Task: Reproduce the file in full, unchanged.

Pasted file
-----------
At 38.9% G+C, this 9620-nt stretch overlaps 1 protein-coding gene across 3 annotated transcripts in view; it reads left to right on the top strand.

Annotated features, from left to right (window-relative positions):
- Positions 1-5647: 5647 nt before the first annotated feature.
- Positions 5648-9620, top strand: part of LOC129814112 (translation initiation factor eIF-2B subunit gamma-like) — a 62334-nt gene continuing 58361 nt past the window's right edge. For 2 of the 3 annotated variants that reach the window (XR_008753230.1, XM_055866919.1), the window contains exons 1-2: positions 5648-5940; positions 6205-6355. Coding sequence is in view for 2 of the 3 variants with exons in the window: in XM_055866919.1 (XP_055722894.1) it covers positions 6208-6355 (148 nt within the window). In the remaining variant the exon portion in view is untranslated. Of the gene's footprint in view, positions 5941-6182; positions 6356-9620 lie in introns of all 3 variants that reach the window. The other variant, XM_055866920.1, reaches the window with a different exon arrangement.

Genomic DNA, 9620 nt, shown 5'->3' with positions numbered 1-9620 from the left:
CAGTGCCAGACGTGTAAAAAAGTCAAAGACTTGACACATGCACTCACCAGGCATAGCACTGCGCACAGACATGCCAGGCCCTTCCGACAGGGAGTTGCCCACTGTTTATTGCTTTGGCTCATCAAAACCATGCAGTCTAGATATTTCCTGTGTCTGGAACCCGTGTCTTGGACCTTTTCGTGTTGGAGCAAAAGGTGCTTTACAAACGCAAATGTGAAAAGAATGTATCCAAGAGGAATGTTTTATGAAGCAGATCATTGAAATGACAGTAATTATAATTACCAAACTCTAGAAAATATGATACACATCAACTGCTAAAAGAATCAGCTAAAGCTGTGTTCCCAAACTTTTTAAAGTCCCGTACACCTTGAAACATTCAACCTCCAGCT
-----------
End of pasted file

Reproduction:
At 38.9% G+C, this 9620-nt stretch overlaps 1 protein-coding gene across 3 annotated transcripts in view; it reads left to right on the top strand.

Annotated features, from left to right (window-relative positions):
- Positions 1-5647: 5647 nt before the first annotated feature.
- Positions 5648-9620, top strand: part of LOC129814112 (translation initiation factor eIF-2B subunit gamma-like) — a 62334-nt gene continuing 58361 nt past the window's right edge. For 2 of the 3 annotated variants that reach the window (XR_008753230.1, XM_055866919.1), the window contains exons 1-2: positions 5648-5940; positions 6205-6355. Coding sequence is in view for 2 of the 3 variants with exons in the window: in XM_055866919.1 (XP_055722894.1) it covers positions 6208-6355 (148 nt within the window). In the remaining variant the exon portion in view is untranslated. Of the gene's footprint in view, positions 5941-6182; positions 6356-9620 lie in introns of all 3 variants that reach the window. The other variant, XM_055866920.1, reaches the window with a different exon arrangement.

Genomic DNA, 9620 nt, shown 5'->3' with positions numbered 1-9620 from the left:
CAGTGCCAGACGTGTAAAAAAGTCAAAGACTTGACACATGCACTCACCAGGCATAGCACTGCGCACAGACATGCCAGGCCCTTCCGACAGGGAGTTGCCCACTGTTTATTGCTTTGGCTCATCAAAACCATGCAGTCTAGATATTTCCTGTGTCTGGAACCCGTGTCTTGGACCTTTTCGTGTTGGAGCAAAAGGTGCTTTACAAACGCAAATGTGAAAAGAATGTATCCAAGAGGAATGTTTTATGAAGCAGATCATTGAAATGACAGTAATTATAATTACCAAACTCTAGAAAATATGATACACATCAACTGCTAAAAGAATCAGCTAAAGCTGTGTTCCCAAACTTTTTAAAGTCCCGTACACCTTGAAACATTCAACCTCCAGCT